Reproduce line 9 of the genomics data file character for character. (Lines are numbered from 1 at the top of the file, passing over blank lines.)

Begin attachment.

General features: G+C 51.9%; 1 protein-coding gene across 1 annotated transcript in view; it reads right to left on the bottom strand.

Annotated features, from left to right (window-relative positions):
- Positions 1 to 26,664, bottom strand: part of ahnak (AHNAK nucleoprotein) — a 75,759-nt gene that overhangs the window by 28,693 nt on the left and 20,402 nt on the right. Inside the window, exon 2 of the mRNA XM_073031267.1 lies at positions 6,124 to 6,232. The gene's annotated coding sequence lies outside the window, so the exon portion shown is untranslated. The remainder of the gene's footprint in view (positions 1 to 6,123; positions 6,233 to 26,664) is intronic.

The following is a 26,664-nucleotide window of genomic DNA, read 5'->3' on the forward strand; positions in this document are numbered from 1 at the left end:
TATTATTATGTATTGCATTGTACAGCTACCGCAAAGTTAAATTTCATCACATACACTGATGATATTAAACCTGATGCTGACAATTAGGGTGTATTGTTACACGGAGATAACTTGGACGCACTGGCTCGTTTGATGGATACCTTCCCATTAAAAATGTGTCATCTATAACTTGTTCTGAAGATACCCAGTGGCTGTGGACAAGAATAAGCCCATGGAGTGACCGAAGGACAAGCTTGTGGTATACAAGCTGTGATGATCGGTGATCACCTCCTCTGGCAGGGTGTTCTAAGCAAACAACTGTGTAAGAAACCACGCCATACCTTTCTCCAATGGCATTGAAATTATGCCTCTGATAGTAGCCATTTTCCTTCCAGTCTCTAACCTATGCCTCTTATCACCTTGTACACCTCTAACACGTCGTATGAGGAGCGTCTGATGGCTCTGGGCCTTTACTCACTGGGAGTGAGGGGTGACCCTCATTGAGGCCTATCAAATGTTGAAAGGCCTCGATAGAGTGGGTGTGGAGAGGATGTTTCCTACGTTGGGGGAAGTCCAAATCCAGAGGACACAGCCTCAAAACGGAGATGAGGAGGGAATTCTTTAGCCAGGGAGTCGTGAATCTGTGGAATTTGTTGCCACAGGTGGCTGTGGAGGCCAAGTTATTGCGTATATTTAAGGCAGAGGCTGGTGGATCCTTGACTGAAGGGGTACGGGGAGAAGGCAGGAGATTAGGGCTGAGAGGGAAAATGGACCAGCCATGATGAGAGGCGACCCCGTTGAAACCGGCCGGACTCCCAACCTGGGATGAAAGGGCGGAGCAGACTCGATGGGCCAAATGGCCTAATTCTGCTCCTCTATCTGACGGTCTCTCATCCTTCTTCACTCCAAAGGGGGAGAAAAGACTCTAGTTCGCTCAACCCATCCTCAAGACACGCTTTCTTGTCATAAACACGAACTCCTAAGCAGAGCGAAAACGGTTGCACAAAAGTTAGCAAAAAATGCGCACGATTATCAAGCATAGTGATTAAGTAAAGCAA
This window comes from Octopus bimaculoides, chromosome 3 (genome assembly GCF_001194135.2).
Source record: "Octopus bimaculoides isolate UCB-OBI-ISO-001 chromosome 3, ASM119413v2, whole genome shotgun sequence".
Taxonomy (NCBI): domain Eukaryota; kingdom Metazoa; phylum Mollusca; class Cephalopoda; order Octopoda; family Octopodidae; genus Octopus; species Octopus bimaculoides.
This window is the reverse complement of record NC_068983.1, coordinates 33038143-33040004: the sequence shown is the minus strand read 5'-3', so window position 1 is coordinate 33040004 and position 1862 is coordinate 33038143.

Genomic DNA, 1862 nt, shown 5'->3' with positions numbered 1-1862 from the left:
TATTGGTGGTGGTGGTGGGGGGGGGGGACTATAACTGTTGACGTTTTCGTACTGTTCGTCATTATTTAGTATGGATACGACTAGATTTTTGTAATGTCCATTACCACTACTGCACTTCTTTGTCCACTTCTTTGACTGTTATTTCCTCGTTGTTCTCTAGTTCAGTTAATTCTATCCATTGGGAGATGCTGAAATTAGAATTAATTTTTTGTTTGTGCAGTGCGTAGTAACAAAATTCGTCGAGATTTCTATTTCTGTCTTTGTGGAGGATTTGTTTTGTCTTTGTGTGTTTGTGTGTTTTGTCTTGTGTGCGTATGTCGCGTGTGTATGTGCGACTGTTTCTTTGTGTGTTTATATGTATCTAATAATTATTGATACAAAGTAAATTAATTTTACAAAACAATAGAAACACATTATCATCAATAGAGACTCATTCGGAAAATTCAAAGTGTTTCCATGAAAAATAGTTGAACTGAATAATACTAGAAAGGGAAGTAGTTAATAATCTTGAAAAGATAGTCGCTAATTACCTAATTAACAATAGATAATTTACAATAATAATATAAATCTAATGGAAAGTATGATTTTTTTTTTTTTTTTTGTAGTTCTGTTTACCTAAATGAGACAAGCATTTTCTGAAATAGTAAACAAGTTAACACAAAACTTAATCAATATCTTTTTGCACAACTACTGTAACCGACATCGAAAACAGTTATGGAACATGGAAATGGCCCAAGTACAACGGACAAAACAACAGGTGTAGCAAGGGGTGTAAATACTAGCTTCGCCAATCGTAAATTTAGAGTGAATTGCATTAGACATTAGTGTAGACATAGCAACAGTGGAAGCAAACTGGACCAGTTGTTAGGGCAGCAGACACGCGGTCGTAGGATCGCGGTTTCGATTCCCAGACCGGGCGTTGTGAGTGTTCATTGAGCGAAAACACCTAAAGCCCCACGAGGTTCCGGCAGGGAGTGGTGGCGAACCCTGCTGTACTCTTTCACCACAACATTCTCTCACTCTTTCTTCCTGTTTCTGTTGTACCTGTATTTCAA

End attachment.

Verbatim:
This window is the reverse complement of record NC_068983.1, coordinates 33038143-33040004: the sequence shown is the minus strand read 5'-3', so window position 1 is coordinate 33040004 and position 1862 is coordinate 33038143.